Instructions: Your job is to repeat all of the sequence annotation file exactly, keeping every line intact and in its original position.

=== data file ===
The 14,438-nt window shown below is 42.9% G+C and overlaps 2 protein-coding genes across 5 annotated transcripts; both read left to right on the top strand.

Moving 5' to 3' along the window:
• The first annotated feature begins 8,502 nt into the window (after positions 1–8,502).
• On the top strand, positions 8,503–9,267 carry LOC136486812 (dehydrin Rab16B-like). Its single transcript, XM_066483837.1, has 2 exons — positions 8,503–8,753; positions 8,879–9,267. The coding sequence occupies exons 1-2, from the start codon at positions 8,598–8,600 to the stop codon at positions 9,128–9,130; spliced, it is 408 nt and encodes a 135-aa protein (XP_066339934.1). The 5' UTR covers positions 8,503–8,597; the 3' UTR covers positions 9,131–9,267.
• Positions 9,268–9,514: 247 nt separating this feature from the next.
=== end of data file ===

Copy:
The 14,438-nt window shown below is 42.9% G+C and overlaps 2 protein-coding genes across 5 annotated transcripts; both read left to right on the top strand.

Moving 5' to 3' along the window:
• The first annotated feature begins 8,502 nt into the window (after positions 1–8,502).
• On the top strand, positions 8,503–9,267 carry LOC136486812 (dehydrin Rab16B-like). Its single transcript, XM_066483837.1, has 2 exons — positions 8,503–8,753; positions 8,879–9,267. The coding sequence occupies exons 1-2, from the start codon at positions 8,598–8,600 to the stop codon at positions 9,128–9,130; spliced, it is 408 nt and encodes a 135-aa protein (XP_066339934.1). The 5' UTR covers positions 8,503–8,597; the 3' UTR covers positions 9,131–9,267.
• Positions 9,268–9,514: 247 nt separating this feature from the next.